I recently got the opportunity to get a look at Sarah Payne’s Quilt School: New ways to start patchwork and quilting. I have really enjoyed looking through this book and it even inspired me to make a table runner! With the holidays coming upon us I feel this book is perfect for anyone who wants to make some beautiful gifts that will not take weeks to make.
The book is set up with good introduction information for anyone interested in starting to quilt and it also has information that can likely be helpful to people who are already familiar with patchwork and quilting. The pictures are wonderful and detailed. In her Introduction she illustrates various tools and materials as well as basic techniques. Then with the different Lessons there is additional material that speaks to those particular lessons.
The lessons are broken down into types patchwork and quilting. There is a section on Squares, Triangles, Circles and then just basic scrap projects. In the section on squares the first project is a shopping bag which I love. Who doesn’t need more shopping bags! Throughout this section there are several projects that are generally quick and easy. She also presents a beautiful and simple approach to the disappearing none-patch quilt which is really fun. She has many beautiful photos that take you through what different layouts will produce. I am going to have to play with that on my next project.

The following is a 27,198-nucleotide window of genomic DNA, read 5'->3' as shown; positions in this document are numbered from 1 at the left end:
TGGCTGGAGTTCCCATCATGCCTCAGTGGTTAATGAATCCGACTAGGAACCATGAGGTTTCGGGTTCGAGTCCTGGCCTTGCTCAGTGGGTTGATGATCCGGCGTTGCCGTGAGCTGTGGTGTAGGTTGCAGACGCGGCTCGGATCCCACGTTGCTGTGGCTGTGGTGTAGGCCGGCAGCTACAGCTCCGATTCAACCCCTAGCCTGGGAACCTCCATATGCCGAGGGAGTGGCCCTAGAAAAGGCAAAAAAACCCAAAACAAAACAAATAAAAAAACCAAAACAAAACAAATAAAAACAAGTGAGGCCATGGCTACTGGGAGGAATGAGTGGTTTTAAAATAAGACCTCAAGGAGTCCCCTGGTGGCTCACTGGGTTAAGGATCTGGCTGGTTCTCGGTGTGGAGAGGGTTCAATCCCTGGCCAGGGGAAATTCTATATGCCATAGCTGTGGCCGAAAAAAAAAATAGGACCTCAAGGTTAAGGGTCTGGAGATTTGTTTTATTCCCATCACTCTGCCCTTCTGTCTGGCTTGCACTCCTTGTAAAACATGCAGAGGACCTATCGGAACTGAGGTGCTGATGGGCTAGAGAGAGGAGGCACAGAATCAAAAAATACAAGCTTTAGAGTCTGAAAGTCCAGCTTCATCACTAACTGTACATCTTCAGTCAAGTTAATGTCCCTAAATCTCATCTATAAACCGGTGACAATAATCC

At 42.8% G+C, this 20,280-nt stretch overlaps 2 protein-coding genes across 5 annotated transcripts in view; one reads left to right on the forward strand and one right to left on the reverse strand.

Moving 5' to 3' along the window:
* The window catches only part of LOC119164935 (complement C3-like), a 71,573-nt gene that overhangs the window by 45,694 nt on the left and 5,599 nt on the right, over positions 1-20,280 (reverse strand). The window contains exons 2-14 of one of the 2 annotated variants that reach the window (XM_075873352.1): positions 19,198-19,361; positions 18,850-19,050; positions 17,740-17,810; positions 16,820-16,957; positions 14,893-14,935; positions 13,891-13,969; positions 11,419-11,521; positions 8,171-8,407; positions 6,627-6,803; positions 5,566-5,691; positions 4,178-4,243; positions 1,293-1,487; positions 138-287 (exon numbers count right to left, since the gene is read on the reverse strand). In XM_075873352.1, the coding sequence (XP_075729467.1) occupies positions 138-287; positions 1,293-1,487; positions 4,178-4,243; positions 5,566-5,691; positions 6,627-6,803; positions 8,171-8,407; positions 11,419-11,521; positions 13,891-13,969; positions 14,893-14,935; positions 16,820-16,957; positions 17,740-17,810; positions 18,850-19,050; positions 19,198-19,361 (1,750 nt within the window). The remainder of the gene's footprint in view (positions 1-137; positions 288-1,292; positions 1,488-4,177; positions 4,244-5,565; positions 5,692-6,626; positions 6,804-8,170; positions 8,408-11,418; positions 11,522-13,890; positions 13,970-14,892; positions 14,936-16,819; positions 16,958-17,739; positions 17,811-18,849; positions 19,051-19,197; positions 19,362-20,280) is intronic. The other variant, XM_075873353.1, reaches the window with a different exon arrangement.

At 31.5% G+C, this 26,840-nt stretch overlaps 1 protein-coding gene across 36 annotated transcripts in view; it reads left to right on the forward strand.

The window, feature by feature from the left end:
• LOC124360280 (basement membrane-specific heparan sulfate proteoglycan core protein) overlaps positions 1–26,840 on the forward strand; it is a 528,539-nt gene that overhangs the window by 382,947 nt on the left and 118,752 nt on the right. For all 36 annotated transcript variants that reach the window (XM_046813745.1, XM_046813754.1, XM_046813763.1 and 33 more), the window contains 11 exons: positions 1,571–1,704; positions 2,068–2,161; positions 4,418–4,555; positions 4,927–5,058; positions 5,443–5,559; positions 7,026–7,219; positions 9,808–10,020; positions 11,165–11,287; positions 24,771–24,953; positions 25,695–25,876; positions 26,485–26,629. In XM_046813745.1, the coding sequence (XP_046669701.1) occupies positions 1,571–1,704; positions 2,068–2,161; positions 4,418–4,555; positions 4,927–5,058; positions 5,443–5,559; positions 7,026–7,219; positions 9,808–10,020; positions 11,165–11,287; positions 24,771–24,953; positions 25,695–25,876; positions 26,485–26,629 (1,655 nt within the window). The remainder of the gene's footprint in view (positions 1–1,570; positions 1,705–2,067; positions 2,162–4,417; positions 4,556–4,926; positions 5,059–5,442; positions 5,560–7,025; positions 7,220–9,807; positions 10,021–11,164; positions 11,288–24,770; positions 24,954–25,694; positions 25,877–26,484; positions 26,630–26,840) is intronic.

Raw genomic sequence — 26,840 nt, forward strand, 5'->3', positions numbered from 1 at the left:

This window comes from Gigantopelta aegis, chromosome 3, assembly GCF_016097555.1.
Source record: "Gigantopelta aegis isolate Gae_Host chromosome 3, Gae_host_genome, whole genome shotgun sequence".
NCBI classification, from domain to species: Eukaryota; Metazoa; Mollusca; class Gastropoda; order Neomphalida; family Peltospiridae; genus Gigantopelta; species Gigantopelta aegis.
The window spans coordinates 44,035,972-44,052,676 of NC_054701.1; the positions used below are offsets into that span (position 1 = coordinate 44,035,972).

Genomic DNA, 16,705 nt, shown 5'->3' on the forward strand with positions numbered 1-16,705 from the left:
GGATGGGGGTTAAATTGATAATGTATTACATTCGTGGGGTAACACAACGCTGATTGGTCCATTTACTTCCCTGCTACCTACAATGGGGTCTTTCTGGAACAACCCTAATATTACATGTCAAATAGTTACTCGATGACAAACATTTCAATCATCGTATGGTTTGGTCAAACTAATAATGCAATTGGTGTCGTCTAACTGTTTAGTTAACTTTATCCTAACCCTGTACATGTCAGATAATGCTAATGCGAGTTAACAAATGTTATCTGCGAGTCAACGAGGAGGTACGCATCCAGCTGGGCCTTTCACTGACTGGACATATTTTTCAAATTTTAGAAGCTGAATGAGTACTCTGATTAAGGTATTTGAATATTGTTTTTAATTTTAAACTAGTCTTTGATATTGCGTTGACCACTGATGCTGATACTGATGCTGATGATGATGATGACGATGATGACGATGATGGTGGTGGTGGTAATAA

She moves on to triangles and, again, there are numerous wonderful photos of different projects. There is a little quilted purse, a pillow, a wall hanging, a quilt and then this little placemat that spoke to me.
While I have quilted for decades I am no expert and generally have used paper patterns. I have never utilized a ruler to make 60 degree triangles! I am sure everyone else knew this but I was excited. I even used that trick on a construction project I was working on! I changed her suggestion for size to accommodate a piece of furniture I have. I made mine narrower and longer. Then I hand quilted with black in my very simple primitive hand quilting style.
With her section on circles she has that classic Drunkard’s path, which I always have loved. She provides a pillow pattern which is nice if someone wants to try simple circles. She demonstrates different ways to sew circles, with applique or sewing in, and has a beautiful circle quilt out of batiks.
The last section is about scrap use and there is a wonderful scrap quilt, also pictured on the cover of the book. I love the elephant, which appears in many pictures throughout Payne’s work.
Overall I really enjoyed this book and found many fun and simple projects that have inspired me. I really think there is a little something for everyone in this book. There are quilted items someone can make in one day or items that may test your skills and teach you something new!